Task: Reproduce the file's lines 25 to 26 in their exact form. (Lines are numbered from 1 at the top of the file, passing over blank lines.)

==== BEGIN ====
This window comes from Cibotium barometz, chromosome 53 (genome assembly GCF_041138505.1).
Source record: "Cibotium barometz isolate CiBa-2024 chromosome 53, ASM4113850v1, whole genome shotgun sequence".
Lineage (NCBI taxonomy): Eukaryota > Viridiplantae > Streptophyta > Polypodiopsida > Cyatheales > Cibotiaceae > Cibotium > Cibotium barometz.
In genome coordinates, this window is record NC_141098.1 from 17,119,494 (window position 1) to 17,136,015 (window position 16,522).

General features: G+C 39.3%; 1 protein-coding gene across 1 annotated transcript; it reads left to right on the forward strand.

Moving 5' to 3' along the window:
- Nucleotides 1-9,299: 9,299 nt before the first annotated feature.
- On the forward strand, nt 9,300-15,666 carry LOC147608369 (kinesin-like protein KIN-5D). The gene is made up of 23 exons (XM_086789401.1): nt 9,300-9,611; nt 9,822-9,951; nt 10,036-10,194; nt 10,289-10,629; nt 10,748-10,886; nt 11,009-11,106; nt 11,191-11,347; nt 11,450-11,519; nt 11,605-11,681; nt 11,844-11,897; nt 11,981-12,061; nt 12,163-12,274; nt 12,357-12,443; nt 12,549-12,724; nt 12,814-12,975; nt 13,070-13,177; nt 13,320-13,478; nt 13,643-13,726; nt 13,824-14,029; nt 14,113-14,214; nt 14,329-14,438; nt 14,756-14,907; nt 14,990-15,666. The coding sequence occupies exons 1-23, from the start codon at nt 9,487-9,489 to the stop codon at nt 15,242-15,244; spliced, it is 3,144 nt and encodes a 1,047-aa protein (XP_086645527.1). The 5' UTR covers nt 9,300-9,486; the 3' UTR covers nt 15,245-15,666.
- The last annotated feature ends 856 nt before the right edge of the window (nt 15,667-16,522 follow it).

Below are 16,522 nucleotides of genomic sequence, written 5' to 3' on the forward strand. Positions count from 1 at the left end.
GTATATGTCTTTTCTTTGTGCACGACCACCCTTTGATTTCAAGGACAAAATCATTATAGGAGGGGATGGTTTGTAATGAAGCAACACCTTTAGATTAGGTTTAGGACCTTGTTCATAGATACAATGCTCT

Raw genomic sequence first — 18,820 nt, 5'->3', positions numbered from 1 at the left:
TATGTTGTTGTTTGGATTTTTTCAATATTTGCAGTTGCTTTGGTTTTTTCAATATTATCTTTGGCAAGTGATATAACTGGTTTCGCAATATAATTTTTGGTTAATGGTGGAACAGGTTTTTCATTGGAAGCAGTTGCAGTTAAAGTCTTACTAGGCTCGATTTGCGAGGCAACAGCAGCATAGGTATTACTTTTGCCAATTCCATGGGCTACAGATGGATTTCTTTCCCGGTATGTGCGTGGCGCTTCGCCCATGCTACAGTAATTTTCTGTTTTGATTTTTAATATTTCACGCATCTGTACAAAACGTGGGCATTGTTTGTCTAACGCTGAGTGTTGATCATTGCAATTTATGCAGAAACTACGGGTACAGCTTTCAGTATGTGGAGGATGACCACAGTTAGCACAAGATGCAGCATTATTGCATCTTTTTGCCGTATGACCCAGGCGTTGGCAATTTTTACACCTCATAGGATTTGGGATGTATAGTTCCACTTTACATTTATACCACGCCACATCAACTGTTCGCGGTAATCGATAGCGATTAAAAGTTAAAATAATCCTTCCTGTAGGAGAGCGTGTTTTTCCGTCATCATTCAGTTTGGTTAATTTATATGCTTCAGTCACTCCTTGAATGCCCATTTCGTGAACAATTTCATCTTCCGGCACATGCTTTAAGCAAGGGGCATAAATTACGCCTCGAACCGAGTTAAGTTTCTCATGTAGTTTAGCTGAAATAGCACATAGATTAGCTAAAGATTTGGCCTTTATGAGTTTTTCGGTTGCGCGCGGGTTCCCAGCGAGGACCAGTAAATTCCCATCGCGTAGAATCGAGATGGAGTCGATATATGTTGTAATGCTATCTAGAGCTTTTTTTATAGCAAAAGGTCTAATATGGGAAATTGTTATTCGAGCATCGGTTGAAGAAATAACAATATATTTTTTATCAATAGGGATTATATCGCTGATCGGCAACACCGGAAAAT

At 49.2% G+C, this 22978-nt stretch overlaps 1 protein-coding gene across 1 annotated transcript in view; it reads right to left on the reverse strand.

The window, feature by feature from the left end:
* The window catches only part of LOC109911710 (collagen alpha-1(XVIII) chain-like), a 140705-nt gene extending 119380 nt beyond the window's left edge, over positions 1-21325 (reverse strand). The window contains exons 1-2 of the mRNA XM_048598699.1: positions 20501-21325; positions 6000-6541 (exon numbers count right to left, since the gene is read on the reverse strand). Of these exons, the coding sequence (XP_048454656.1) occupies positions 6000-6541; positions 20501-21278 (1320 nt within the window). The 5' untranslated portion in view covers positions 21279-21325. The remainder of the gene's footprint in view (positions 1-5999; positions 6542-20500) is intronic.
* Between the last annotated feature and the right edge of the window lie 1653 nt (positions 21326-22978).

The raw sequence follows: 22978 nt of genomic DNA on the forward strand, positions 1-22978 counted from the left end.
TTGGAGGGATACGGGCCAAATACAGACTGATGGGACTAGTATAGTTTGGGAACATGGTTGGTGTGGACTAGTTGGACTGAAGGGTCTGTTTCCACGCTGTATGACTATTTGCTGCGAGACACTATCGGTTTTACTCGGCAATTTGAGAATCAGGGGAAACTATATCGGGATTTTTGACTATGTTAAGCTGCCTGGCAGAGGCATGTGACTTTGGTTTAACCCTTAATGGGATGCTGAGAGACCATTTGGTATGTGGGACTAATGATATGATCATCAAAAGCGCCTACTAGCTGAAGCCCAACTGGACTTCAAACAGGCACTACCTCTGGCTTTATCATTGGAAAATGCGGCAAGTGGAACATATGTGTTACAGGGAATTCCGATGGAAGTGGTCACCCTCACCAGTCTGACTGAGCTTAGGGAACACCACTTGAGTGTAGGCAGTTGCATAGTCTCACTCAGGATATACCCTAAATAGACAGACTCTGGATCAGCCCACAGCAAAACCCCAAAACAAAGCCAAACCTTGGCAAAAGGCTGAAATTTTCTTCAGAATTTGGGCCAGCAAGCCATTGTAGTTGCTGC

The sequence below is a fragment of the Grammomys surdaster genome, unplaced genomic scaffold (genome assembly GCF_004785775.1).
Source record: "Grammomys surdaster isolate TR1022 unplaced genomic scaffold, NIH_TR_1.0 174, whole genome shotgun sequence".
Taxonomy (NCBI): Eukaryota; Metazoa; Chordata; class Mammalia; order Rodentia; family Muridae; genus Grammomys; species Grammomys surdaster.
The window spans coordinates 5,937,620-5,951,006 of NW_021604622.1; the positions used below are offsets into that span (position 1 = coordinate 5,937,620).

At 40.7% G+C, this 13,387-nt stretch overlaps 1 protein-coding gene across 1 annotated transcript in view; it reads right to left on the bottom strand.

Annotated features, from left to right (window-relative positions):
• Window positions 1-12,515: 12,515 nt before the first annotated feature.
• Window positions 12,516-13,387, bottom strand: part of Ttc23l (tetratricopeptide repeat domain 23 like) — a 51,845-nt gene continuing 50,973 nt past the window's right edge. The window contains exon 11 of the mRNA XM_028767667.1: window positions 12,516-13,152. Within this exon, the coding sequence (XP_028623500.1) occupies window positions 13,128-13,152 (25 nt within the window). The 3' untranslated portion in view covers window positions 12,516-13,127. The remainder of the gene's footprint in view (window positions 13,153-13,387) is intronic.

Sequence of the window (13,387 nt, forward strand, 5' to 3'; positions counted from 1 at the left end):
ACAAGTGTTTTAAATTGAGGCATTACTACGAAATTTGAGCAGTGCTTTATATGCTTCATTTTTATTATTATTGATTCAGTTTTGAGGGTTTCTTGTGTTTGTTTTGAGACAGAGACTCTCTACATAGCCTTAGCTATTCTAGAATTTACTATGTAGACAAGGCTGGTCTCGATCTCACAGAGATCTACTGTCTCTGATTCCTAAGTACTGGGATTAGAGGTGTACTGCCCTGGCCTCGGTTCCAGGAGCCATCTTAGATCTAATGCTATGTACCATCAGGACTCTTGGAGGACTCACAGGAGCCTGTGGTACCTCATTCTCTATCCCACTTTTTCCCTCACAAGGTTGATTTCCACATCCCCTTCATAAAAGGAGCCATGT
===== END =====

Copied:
Annotated features, from left to right (window-relative positions):
• Window positions 1-12,515: 12,515 nt before the first annotated feature.